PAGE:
Cancer women must sue north Cumbria hospitals for compensation
Last updated at 13:03, Wednesday, 14 November 2012
Ten women whose breast cancer went undiagnosed due to problems with the screening service may now have to take their cases to court.
Bosses at the Carlisle and Whitehaven hospitals yesterday apologised to all of the women caught up in the scandal two years ago – when it emerged 16 patients had been wrongly given the all-clear.
They also announced that following investigations, they were making early admissions of liability in three of the cases – meaning they can now try to agree compensation.
But it has now emerged that the hospitals will not accept such liability in 10 more of the cases, while a further three are still being looked into.
Mike Walker, medical director at the North Cumbria University Hospitals NHS Trust, said they have written to 13 women who are split into three groups.
One is the group of three women in whose cases they accept delays in diagnosis has affected their treatment, prognosis or life expectancy.
In a further six of the cases, the trust accepts a degree of liability – that standards were not up to scratch and treatment was delayed as a result – yet it says that this did not affect their treatment or their long-term prognosis.
A final four women have been told that the trust is accepting no liability at all.
“The trust wants to apologise to any women who have been caught up in the screening review. They have all suffered in some way. But within that there are three groups.
“Cancer is a very variable condition – some are aggressive and some are not aggressive. There is a group that we do not think the delay in treatment affected prognosis or life expectancy,” he said.
Carlisle-based Burnett’s solicitors is representing all 10 of these women in the latter two groups.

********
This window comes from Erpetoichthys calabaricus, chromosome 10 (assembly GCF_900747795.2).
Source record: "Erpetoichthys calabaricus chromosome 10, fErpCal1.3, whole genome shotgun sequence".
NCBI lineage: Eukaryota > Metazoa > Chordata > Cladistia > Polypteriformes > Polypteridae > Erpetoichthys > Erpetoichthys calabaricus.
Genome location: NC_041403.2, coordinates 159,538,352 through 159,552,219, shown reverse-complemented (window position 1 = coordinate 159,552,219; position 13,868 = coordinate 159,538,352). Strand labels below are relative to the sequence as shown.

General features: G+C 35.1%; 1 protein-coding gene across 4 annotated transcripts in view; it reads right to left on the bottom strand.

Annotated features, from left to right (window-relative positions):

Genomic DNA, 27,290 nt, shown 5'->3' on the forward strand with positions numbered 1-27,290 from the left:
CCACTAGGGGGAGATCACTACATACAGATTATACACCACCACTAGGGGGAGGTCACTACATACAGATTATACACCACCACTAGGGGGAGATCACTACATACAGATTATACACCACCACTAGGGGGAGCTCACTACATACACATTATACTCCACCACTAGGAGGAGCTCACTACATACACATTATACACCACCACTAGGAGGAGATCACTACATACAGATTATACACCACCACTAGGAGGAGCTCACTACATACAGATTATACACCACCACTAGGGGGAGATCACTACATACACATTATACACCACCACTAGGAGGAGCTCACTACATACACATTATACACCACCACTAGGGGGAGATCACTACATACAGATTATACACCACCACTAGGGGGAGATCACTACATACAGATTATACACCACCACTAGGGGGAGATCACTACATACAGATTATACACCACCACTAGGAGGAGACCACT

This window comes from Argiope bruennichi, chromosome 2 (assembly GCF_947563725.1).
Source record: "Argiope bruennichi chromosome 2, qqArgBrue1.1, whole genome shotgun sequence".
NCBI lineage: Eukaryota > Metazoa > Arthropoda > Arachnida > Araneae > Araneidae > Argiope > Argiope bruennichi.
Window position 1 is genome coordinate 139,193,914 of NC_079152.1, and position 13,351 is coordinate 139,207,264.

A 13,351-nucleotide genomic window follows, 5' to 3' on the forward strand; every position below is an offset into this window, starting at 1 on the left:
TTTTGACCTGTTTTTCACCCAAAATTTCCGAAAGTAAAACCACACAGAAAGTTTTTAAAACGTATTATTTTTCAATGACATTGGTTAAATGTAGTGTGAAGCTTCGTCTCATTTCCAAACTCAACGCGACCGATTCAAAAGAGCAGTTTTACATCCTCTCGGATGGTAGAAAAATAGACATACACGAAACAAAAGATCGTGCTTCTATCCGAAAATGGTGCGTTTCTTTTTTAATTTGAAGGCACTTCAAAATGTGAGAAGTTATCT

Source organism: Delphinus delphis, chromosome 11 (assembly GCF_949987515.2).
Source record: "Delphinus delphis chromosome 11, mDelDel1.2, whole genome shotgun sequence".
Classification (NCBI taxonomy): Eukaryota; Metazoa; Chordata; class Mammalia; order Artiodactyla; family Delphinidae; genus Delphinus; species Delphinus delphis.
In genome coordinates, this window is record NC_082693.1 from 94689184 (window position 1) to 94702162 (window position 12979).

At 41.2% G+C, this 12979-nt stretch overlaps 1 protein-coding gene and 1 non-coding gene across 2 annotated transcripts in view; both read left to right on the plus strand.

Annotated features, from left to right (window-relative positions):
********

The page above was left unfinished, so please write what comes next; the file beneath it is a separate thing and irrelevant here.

Victoria Watson, from the firm’s medical law team, said that regardless of the trust’s view they will now continue with the legal process – and if necessary go to court.
The breast screening service at both hospitals was suspended in July 2010 after a watchdog raised concerns that not enough people were being referred for further tests.
A review concluded 16 women were wrongly given the all-clear between April 1, 2007 and June 29, 2010.
Penrith grandmother Christine Hullock had to undergo a mastectomy after her breast cancer went undetected for four-and-a-half months.
She is now among the six women who the trust accepts had delayed treatment but does not believe has suffered long-term consequences. Although she accepts she would still have needed the operation had her cancer been picked up earlier, she still believes the long delay has affected her life-span.
The 65-year-old has also been heavily critical of the way the hospital trust made its latest announcement.
She received her letter of apology and explanation via recorded delivery yesterday – arriving after the trust had released a public statement.
“I feel very sad that they haven’t learnt any lessons. They could have dealt with it so much better this time. They have still not treated us like human beings.
“For me the apology is two years too late.”
But Mr Walker said he was surprised by the criticism, saying they had tried to make the announcement in a way that was fair to all of the women.
“As there were 13 ladies that we needed to communicate with at the same time, it was felt the best way and the fairest way for them and their solicitors, was to receive a letter on the same day and by registered delivery,” he said.
First published at 12:55, Wednesday, 14 November 2012
Published by http://www.newsandstar.co.uk
Have your say
Its an absolute tragedy for these ladies. We should all support them through the physical pain and mental anguish of their illness; it's why I support the NHS and why I'm happy my taxes pay for their treatment. I don't agree that money meant to care for all should be diverted into a cash bonus for a few patients and lawyers just because they can find holes in their care which have no baring on their long term outcome. Tragic as these cases are, they are the lucky ones and it's because of the checks and balances in the Breast Screening Programme that they will survive cancer. Many do not. I want my taxes to go to helping them as well.